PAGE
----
NEW HANOVER COUNTY — New Hanover County’s commissioners will make clear their stance in Wilmington’s growing jet noise debate Monday. Elected officials will consider a resolution declaring support of military operations at Wilmington International Airport.
The draft resolution appears on the agenda roughly two weeks after the chair and one commissioner exchanged contentious emails with Rep. Deb Butler, D-New Hanover, over opposing opinions on the uptick in military aircraft at ILM.
At the time, chair Julia Olson-Boseman told Butler she “helped have ILM declared persona not [sic] grata to the military.”
“Congratulations,” she added.
Over the past year, locals and especially residents in the flight paths of the air traffic have taken notice of the increased regularity of roaring military jets flying overhead. The Department of Defense uses the local airport as training grounds, and its planes buy fuel at an onsite fixed-base operator, Modern Aviation.
Modern Aviation began “hot refueling” in the summer of 2020. The process allows aircrafts to remain running during fill-ups and significantly cuts refueling times, sometimes down to 15 minutes instead of two hours or longer.
The issue is a divisive one. Opponents are often those who live downtown, near the airport, and who worry about the consequences for historic structures below, their property values, quality of life, and the environment. Then there are the staunch proponents of the military, who consider noise a minor cost to pay in exchange for American freedoms.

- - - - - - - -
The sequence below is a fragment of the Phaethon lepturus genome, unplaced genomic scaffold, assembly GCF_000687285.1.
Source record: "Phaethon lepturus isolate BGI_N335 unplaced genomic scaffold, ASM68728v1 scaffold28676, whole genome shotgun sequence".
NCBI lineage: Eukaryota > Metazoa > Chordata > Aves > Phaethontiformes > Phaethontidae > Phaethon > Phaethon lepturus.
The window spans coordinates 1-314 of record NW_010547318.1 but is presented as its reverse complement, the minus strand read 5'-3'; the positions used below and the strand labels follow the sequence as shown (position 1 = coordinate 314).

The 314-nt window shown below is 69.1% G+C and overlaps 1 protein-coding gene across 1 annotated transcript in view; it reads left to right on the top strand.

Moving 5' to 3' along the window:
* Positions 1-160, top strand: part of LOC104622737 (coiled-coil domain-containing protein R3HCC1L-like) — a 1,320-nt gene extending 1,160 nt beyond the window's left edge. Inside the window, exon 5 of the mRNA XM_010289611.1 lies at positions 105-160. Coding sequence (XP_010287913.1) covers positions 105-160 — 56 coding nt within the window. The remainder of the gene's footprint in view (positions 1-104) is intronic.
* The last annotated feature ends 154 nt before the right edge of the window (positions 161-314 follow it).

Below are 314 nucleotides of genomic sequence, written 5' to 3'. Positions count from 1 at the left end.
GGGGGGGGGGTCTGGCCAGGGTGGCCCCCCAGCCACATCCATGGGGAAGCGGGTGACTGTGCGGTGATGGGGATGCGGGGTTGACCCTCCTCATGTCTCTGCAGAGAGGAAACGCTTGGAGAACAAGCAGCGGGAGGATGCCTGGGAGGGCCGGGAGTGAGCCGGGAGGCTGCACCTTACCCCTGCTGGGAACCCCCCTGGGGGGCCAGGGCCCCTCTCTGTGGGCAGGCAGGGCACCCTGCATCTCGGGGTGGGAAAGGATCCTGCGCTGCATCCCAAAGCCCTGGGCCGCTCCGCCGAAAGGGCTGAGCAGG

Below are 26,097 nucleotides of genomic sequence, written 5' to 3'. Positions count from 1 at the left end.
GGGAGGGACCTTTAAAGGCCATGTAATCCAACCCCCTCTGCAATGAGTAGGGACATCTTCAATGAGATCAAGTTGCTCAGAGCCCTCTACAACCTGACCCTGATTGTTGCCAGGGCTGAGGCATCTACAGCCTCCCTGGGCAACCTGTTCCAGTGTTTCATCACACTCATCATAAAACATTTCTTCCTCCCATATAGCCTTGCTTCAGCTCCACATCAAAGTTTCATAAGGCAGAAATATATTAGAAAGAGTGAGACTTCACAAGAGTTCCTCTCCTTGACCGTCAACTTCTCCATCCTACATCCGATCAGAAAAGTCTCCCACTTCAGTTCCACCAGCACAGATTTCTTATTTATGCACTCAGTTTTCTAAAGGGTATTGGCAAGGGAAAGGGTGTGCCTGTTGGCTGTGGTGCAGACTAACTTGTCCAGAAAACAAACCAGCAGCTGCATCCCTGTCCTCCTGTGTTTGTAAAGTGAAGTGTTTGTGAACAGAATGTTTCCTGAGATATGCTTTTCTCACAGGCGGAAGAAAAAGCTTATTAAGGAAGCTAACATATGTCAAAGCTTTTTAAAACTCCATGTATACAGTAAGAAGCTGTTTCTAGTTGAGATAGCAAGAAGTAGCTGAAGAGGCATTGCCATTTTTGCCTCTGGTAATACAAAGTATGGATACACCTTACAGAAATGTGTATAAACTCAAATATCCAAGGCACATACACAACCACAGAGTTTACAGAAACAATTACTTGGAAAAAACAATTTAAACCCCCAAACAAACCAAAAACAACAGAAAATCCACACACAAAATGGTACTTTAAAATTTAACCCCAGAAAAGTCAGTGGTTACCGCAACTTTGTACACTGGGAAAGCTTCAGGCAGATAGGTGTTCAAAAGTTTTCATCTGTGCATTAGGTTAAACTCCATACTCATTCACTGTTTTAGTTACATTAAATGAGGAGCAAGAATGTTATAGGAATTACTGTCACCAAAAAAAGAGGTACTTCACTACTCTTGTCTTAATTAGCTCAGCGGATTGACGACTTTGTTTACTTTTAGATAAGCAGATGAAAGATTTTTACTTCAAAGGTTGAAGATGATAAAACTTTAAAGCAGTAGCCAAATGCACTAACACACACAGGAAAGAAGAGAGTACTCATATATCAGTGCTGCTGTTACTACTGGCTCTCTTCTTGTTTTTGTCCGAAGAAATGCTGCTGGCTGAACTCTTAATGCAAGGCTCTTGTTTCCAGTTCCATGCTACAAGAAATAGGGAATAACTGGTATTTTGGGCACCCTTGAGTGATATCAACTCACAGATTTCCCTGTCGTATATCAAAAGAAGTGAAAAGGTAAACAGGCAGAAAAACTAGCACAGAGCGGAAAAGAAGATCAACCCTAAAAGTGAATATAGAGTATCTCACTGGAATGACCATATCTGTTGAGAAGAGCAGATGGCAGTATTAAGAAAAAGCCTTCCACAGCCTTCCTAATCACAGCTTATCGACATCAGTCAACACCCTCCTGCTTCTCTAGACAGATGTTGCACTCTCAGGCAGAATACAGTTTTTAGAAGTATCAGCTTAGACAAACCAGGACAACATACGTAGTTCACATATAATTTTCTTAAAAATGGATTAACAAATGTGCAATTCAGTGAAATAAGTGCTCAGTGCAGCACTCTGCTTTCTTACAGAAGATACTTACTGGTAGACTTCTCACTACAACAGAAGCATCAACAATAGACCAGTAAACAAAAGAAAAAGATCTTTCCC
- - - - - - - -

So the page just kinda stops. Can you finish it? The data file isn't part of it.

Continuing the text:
“The resolution is intended to show the U.S. military that New Hanover County supports its use of ILM as a refueling and training site,” according to the agenda item.
Entitled “Resolution In Support of Military Operations at Wilmington International Airport,” the document states the refueling and training exercises contribute around $14 million each year to the local economy. It asserts that the activities provide an economic boost to ILM, the fixed-based operators at the airport, the nearby hotels, the rental car businesses and restaurants.
Further, the resolution states the military has contributed nearly $500,000 to the airport in the form of fuel flowage fees so far this year. Fuel flowage totals reached 488,116 gallons this past September, a 146% increase compared to September 2019.
According to the resolution, $1.4 million was invested by businesses to upfit and purchase equipment for the airport’s military operations.
As was standard during World War II, the federal government occupied the airport and used it for wartime activities. After the war, the United States allowed New Hanover County to retake control of the local airport, but with the condition that the military’s access to ILM never be significantly limited. (In times of an “emergency,” according to the 1940s deed, the United States has the right to reclaim the airport if desired).
The county commissioners appoint members to the New Hanover County Airport Authority. Olson-Boseman has served on the board for over two years. Just last week the chairwoman spoke at a press conference to help announce two companies committing major economic developments in the airport’s business park. The same day, the airport named its new director, Jeffrey Bourk, who will succeed Julie Wilsey after her surprise dismissal in June.
The resolution will be considered during the Nov. 15 meeting, starting at 9 a.m. in the New Hanover County Courthouse. The meetings are also streamed online.
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